My career goal is to become a leading researcher on cognitive neuroscience, with a special focus on the neural mechanisms underlying auditory perception, including how humans track and perceive the fleeting audi- tory information in speech and music. In this proposal, I outline a research program to investigate the acoustic and neural distinctions between speech and music, two specialized forms of auditory signals that are closely tied to the human mind. Despite our increasingly rich understanding of the perceptual and neural mechanisms for processing speech or music, surprisingly little is known about why and how they are treated as different au- ditory signals by the human mind and brain in the first place. Investigating these distinctions is foundational for a thorough understanding of how acoustic waveforms are transformed into meaningful information. The work will provide a more solid basis for understanding cognition and communication as well as treating people with communicative deficits, such as people with autism, Alzheimer's disease, and aphasia. I hypothesize that the temporal structure reflected in the amplitude modulation (AM) of speech and music signals is a critical distinctive feature for the brain and engages to different processing pathways, as speech and music are known to have distinct AM rates. A series of studies, combining psychophysics, MEG (magne- toencephalography), fMRI (functional magnetic resonance imaging), and machine learning approaches, will use stimuli with AM rates across the modulation frequency ranges of speech and music to address this topic at the computational (the goals), algorithmic (the representations and operations), and implementational (neural mechanism) levels. (1) Does the AM rate of a sound affect whether it will be perceived as speech or music? (2) Does the AM rate of a stimulus optimize speech and music perceptual performance at different frequencies? (3) What are the underlying neural mechanisms and the associated brain regions implementing the differentiation of speech and music? Aim 1 investigates whether the AM rate of a sound conditions it to be processed as speech or music. By manipulating the AM rate of noise-vocoded speech and music recordings, I hypothesize that the sounds with slower or faster AM rates will likely to be perceived as music or speech, respectively, the perceptual judgment will be biased by the higher or lower spectral energy of neural oscillatory activity (meas- ured by MEG) while listening to the sounds, respectively, and the associated brain regions will be revealed by fMRI with machine learning decoding approaches.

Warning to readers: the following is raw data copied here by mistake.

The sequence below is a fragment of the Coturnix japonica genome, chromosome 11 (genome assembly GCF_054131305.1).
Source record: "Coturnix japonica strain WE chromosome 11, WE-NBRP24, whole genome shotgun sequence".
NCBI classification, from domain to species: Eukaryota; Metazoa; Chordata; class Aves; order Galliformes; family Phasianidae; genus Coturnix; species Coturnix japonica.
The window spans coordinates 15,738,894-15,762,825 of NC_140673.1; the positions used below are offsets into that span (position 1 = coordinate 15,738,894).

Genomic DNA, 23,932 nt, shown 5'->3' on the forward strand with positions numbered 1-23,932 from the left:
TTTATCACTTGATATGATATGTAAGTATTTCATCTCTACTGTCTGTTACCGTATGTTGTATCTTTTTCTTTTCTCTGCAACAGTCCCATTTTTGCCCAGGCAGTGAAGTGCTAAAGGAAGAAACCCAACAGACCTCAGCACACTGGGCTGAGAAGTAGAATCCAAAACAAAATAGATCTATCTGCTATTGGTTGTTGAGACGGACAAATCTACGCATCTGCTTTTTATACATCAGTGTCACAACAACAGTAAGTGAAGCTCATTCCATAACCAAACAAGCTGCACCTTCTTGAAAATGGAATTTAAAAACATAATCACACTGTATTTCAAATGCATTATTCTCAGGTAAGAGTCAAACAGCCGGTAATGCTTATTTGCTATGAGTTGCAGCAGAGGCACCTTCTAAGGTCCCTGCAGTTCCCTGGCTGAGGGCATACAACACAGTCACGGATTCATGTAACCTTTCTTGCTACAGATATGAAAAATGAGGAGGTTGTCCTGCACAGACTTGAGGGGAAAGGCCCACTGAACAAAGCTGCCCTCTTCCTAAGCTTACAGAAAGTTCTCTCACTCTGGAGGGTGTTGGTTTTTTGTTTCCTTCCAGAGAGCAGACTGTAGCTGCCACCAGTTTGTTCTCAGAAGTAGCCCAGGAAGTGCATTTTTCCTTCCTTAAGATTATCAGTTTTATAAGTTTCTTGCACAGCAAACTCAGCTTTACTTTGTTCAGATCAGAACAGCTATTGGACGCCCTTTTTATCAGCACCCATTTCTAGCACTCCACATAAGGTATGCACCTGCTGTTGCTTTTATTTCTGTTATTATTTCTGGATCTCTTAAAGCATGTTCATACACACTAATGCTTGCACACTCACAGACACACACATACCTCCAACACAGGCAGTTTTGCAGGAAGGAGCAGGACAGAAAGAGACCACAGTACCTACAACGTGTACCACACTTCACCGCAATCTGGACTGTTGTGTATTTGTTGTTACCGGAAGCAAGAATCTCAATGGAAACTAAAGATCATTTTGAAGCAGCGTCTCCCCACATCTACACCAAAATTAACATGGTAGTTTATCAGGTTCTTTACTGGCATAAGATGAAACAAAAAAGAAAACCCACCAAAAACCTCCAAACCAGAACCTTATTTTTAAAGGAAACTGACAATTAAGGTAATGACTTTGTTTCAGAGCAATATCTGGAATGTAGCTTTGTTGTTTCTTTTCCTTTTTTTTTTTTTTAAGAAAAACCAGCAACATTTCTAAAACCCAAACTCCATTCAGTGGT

Aim 2 investigates whether the AM rate of stimuli optimizes speech and music perceptual performances at different rates. I hypothesize that the music perceptual perfor- mance is optimal at slower AM rates while the speech perceptual performance is optimal at faster AM rates, and the neural oscillatory entrainment at lower or higher frequency band has domain-specific function facilitat- ing speech or music perceptual performance.
Speech and music are two specialized forms of auditory signal that are closely tied to human mind; however, despite our increasingly rich understanding of the perceptual and neural mechanisms of human processing of speech or music, surprisingly little is known how they are treated as different auditory signals by the human mind and brain at the first place. The current proposal aims to investigate the fundamental differences between speech and music at the acoustic, perceptual, and neural levels, by combining psychophysics, neuroimaging, and machine learning approaches. Investigating their distinctions is crucial for understanding how acoustic waveforms are transformed into meaningful information, and it will provide the basis for understanding and treating people with communicative deficits, such as people with autism, Alzheimer's disease, and aphasia.